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Of Deadlines and Decals

Both sides hunker down with unfinished business

Deadlines come and go in Oregon’s legislative cycle. The deadline for most committees to post notice of action on bills that have cleared the other chamber is May 20, and the deadline to complete action on those bills is May 31. The legal deadline for session adjournment is July 13.

 But with only two months left to go, while it’s not quite the dog days of summer, Salem’s Hot Air Society has ground to a halt with all eyes on Betsy Johnson’s pelvis. Now, I don’t want you to confuse this obsession with that little men’s road trip the House Republicans took down to Palm Springs a while back; in this case there is nothing prurient about the Legislature’s interest. Sen. Johnson, a North Coast Democrat, is recuperating from surgery following by a car wreck. So you see, without her, Senate Democrats don’t have 16 votes to pass any damn thing. Senate Republicans are already holding up votes, just because they can. Last week they refused to pass a hospital tax, a key bipartisan piece of the state’s health care budget. Republicans admit they’ll release this particular hostage when they see more PERS reform. All this, by the way, leaves the House with nothing to do either, and we all know about idle hands and devils’ workshops.

 Meanwhile, Gov. Kitzhaber has assembled a small group to begin hashing out the parameters for a final budget settlement that will probably include further PERS changes in exchange for additional revenue. The group includes Senate President Peter Courtney, Senate Majority Leader Diane Rosenbaum, Senate Minority Leader Ted Ferrioli and House Minority Leader Mike McLane. Not sure how engaged House Democratic leaders Tina Kotek, Val Hoyle, Ways and Means Co-chair Peter Buckley or House Whip Vicki Berger are at this point, but they will be the critical to any deal. Meanwhile another rump group is meeting on the PERS changes, including Senator Tim Knopp, Senator Richard Devlin and others. I think Jack Roberts got it wrong; “transactional politics” is either an oxymoron or it is redundant. We’ll see as both sides hunker down.

For those watching Oregon’s attempts at gun legislation, it’s not looking very promising. There is a package of four bills still alive — pretty innocuous, watered down already — allowing primary and secondary school districts to ban guns on campus and requiring background checks for gun sales between private individuals. Last week the package was sent down to the Senate Rules Committee, diverted from a vote of the full Senate.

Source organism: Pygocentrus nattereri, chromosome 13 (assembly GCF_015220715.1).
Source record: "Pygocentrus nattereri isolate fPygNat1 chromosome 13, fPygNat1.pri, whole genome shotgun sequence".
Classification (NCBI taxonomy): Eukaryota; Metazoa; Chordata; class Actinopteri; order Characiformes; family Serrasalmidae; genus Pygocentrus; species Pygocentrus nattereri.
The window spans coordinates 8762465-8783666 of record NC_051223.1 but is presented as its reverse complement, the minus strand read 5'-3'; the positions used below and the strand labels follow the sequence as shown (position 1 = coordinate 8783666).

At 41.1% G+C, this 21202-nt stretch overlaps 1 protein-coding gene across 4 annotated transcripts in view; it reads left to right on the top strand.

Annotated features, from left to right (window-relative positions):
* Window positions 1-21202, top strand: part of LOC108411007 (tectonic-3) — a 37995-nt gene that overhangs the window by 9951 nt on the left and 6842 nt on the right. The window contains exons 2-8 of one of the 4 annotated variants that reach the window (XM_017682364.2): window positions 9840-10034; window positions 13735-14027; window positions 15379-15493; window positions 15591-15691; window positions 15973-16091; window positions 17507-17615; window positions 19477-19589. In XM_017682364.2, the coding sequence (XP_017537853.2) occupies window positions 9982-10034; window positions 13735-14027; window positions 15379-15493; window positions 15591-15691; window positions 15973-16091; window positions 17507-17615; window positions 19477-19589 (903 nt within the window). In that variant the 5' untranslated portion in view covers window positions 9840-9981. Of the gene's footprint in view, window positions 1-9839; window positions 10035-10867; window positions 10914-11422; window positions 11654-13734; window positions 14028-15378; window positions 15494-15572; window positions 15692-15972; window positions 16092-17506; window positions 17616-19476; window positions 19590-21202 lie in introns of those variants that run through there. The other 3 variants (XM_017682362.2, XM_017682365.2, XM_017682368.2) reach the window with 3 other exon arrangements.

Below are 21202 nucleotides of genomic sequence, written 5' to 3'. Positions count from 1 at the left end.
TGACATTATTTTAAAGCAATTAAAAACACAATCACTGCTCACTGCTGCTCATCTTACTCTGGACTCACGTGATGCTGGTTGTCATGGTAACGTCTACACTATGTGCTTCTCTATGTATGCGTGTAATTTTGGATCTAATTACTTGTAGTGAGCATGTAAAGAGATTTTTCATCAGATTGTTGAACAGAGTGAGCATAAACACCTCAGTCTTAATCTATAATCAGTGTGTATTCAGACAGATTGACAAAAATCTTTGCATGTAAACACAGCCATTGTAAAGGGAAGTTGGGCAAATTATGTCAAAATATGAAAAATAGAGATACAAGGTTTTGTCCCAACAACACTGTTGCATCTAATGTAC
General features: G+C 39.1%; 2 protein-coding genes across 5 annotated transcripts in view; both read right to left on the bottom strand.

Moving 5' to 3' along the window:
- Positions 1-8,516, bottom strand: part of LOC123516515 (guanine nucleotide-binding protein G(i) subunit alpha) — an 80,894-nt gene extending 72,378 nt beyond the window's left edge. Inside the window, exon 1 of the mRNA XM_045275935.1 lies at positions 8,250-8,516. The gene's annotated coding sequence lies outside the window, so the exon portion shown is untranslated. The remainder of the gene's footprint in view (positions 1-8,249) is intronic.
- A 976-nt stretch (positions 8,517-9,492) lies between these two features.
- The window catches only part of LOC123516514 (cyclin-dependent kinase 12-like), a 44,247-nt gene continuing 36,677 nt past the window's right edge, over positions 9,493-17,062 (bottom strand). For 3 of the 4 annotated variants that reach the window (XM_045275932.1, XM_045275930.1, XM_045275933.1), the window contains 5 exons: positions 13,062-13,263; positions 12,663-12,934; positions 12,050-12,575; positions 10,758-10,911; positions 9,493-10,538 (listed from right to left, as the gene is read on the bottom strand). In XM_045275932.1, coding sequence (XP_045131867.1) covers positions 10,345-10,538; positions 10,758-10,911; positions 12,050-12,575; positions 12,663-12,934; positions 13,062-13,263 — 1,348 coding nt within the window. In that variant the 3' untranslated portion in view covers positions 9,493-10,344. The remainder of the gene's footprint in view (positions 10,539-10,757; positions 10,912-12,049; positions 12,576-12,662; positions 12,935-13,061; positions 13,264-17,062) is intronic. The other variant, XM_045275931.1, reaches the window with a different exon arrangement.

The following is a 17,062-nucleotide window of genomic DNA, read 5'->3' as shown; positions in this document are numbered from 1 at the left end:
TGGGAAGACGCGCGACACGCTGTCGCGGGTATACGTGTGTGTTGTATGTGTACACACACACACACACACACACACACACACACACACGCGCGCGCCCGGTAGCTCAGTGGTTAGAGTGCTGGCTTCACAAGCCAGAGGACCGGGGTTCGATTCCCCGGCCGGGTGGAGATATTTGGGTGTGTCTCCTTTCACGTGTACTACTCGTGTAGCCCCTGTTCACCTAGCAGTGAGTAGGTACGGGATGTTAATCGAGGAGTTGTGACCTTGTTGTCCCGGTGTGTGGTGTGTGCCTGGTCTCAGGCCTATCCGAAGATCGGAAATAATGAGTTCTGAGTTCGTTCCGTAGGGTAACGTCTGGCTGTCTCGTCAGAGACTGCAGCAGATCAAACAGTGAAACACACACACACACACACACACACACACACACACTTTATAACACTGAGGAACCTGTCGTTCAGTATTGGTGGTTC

Depending on your perspective, the package is awaiting 16 votes to pass over to the House, or it will die a slow death in committee for lack of compromise. Or, on the other hand, the good news is that it went to Senate Rules — generally the last committee still meeting at the end of session and comprised of leaders of both parties. Maybe Courtney will pull a rabbit out of his, uhm, hat and his workgroup will come up with a passable compromise. We all hope he does. However, at some point, before the end of this session, before July 13, there must be a vote on the floor of the Senate. Even if every whip and every lobbyist in the building says the package is dead, make ’em vote! Each Oregon senator stands for re-election every four years. The public will remember how this was handled – maybe.

 As your faithful Salem observer, I’m always on the lookout for feisty interchanges and truth-sayers in the process. I really like Portland Democratic Rep. Lew Frederick’s comments during a debate over Medford Republican Rep. Sal Esquivel’s bill to mandate the Pledge of Allegiance daily in schools — a typical insignificant gesture by a guy who’s never seen a school budget he liked. According to Harry Esteve’s report, Frederick called Esquivel on it: “This is all about posturing and preening,” Frederick said. “It’s all about getting videos of ourselves being patriotic.” Of course, that comment required Esquival’s caucus Whip Vicki Berger (R-Salem), to interrupt Frederick’s comments and object. Frederick, a long-time advocate and activist for Portland’s communities and schools, got in the last word though. He ended his remarks by quoting folks singer John Prine: “Your flag decal won’t get you into heaven anymore.” So here’s our Hot Air Society toast to the knucklehead of the week: Sal Esquivel. What’s he gonna come up with next? School uniforms? Cheers.